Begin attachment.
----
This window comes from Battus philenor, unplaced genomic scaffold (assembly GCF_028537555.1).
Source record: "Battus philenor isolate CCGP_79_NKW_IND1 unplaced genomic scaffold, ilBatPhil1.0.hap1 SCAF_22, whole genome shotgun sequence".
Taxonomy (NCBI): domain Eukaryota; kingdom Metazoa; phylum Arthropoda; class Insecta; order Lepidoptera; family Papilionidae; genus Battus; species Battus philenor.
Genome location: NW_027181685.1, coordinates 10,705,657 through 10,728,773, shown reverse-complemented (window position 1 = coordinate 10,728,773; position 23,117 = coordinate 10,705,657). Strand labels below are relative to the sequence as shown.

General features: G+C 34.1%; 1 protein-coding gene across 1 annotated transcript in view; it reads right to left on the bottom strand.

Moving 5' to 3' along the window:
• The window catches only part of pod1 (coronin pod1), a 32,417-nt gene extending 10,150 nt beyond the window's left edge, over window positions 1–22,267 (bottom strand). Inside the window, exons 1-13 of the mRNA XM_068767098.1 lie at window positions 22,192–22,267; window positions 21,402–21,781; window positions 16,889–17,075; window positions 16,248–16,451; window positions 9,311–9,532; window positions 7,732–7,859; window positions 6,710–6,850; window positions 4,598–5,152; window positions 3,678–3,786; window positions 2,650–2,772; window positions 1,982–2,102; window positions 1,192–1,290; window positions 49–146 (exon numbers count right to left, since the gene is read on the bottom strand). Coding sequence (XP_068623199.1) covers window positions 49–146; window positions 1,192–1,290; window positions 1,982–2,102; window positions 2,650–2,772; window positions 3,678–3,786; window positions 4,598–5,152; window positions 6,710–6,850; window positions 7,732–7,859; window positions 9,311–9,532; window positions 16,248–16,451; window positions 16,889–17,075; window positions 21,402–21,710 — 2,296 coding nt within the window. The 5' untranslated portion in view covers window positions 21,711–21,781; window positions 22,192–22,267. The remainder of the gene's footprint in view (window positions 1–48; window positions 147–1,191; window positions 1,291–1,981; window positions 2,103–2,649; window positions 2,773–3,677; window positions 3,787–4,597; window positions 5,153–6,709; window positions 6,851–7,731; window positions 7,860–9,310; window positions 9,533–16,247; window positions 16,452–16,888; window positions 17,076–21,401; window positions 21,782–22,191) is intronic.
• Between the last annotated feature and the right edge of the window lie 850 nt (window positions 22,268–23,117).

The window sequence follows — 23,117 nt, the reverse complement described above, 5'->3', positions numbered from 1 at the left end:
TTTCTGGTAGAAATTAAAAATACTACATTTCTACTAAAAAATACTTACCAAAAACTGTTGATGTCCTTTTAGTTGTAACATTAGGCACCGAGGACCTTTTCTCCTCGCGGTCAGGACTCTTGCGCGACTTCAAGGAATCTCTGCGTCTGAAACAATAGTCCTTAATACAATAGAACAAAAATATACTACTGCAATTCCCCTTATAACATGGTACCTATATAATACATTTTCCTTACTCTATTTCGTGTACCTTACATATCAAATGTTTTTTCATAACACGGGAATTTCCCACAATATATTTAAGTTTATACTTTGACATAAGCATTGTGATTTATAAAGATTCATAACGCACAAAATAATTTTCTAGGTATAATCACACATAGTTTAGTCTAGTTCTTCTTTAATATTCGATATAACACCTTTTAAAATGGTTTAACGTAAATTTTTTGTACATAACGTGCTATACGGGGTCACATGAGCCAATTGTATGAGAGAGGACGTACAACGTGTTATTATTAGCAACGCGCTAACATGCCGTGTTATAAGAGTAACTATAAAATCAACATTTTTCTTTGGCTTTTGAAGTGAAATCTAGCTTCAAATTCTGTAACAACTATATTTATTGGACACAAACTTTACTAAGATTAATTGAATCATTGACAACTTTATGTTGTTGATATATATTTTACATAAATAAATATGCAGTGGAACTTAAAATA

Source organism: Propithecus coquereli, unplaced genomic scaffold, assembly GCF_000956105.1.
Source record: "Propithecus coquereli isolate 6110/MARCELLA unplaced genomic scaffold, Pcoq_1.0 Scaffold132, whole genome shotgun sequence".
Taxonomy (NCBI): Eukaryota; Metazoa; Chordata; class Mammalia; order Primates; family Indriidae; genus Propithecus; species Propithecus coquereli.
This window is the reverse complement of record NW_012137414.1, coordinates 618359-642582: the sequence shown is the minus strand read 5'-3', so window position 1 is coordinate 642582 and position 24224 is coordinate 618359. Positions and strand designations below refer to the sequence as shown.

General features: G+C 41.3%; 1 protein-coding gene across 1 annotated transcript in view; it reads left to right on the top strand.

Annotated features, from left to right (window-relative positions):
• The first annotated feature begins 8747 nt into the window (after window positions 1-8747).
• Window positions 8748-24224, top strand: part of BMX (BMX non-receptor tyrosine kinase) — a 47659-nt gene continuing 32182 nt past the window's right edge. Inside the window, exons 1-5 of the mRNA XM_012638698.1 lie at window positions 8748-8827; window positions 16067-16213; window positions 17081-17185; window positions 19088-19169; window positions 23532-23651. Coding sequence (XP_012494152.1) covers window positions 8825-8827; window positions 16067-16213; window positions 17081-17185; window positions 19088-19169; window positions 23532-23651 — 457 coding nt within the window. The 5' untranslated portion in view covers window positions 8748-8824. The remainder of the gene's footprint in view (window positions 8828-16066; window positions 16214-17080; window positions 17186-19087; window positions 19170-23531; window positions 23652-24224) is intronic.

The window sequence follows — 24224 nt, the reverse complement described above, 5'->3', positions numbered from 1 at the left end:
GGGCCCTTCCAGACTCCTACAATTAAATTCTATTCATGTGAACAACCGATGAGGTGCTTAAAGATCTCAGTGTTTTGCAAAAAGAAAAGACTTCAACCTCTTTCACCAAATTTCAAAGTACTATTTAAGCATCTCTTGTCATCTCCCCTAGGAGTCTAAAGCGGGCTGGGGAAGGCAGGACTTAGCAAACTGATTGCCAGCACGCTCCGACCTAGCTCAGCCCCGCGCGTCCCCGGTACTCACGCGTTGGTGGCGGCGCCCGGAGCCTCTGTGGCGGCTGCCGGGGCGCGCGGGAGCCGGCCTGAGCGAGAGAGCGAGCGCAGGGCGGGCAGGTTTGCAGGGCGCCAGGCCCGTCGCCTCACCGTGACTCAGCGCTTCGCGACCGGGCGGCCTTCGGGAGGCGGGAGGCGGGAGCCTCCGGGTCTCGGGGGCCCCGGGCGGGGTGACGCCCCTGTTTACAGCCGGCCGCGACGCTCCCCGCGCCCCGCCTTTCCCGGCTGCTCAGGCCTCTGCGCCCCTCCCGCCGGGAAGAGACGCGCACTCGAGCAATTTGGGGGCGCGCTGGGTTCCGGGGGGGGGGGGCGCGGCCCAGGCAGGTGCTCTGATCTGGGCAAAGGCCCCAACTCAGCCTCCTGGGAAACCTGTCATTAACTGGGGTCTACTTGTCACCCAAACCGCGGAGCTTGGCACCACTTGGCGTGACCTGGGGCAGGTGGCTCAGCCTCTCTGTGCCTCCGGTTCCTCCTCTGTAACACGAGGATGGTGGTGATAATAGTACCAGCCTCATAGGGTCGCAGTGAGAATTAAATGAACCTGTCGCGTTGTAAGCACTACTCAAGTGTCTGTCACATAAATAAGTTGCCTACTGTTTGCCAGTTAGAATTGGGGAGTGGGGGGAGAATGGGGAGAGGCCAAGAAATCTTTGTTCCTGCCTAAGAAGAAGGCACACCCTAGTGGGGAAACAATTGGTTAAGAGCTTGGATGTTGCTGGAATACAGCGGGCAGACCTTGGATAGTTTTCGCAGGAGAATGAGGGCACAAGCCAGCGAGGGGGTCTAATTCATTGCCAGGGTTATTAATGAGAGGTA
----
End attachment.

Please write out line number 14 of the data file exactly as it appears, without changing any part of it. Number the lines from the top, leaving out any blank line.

This window is the reverse complement of record NW_012137414.1, coordinates 618359-642582: the sequence shown is the minus strand read 5'-3', so window position 1 is coordinate 642582 and position 24224 is coordinate 618359. Positions and strand designations below refer to the sequence as shown.